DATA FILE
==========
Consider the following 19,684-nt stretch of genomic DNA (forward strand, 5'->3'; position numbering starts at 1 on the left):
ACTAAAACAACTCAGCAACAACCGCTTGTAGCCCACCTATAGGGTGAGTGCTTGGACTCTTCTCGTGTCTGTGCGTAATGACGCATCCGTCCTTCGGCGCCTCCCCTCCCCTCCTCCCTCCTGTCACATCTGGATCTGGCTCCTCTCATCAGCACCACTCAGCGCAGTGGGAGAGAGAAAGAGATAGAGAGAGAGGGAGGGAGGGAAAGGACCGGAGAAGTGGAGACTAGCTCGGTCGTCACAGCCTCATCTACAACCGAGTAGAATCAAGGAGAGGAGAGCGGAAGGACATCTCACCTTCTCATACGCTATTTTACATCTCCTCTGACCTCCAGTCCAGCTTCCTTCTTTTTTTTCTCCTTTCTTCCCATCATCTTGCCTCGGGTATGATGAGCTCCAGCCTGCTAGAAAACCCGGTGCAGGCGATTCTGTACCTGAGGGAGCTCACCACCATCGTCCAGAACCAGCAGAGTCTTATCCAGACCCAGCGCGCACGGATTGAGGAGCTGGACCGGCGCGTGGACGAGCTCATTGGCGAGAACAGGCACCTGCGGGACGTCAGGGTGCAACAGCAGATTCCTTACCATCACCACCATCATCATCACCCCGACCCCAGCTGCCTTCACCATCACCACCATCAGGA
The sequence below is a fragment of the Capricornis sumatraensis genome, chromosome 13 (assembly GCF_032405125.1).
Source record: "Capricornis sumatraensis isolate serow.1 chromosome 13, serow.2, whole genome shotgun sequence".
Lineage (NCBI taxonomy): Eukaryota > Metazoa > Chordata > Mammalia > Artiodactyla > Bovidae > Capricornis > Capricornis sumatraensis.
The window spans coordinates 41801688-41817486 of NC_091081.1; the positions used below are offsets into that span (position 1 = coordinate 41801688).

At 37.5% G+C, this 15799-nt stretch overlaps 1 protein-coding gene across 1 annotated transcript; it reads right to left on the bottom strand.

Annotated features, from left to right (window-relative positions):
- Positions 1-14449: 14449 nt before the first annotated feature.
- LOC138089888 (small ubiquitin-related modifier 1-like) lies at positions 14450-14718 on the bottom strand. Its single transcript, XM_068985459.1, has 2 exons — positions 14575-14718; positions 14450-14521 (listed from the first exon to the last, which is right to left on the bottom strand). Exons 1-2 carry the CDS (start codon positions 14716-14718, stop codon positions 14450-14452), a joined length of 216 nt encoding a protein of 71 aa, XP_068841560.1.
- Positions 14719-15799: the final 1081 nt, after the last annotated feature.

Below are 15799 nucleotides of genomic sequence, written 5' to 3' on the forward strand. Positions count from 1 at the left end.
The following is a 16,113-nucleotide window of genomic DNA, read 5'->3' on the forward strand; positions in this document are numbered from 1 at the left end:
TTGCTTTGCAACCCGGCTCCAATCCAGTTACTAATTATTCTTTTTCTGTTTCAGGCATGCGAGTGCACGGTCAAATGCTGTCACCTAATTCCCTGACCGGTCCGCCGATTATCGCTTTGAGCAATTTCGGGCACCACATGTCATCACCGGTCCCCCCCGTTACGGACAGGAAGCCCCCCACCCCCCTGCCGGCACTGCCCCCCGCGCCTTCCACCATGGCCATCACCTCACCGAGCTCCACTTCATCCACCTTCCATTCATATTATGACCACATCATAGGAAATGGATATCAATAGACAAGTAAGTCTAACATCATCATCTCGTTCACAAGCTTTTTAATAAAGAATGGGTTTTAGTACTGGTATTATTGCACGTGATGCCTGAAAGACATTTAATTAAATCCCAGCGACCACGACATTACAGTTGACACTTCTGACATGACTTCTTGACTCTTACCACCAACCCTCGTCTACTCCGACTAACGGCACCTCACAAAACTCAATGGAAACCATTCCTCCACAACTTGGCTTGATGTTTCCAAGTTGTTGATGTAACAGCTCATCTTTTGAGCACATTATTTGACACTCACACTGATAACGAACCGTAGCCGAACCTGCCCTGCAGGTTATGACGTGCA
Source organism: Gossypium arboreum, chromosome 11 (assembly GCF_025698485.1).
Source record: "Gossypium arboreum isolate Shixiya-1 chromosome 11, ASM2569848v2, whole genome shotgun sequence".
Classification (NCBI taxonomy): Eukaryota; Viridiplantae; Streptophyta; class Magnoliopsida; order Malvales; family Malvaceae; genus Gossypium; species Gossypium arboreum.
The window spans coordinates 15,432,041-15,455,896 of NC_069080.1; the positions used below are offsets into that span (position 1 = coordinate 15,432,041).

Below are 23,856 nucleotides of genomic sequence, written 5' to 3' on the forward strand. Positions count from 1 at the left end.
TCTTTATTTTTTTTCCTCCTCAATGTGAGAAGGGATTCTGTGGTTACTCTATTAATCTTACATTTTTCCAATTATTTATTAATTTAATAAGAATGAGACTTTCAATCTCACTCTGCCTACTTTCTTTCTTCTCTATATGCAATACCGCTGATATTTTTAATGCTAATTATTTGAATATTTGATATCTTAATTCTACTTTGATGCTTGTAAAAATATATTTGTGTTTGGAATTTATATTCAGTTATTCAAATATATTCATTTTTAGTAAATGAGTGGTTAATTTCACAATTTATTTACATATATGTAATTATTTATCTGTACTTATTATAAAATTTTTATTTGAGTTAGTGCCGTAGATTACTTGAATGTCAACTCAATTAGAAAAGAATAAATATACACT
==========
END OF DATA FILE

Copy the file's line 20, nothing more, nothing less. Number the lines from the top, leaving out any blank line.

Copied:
TCTTTATTTTTTTTCCTCCTCAATGTGAGAAGGGATTCTGTGGTTACTCTATTAATCTTACATTTTTCCAATTATTTATTAATTTAATAAGAATGAGACTTTCAATCTCACTCTGCCTACTTTCTTTCTTCTCTATATGCAATACCGCTGATATTTTTAATGCTAATTATTTGAATATTTGATATCTTAATTCTACTTTGATGCTTGTAAAAATATATTTGTGTTTGGAATTTATATTCAGTTATTCAAATATATTCATTTTTAGTAAATGAGTGGTTAATTTCACAATTTATTTACATATATGTAATTATTTATCTGTACTTATTATAAAATTTTTATTTGAGTTAGTGCCGTAGATTACTTGAATGTCAACTCAATTAGAAAAGAATAAATATACACT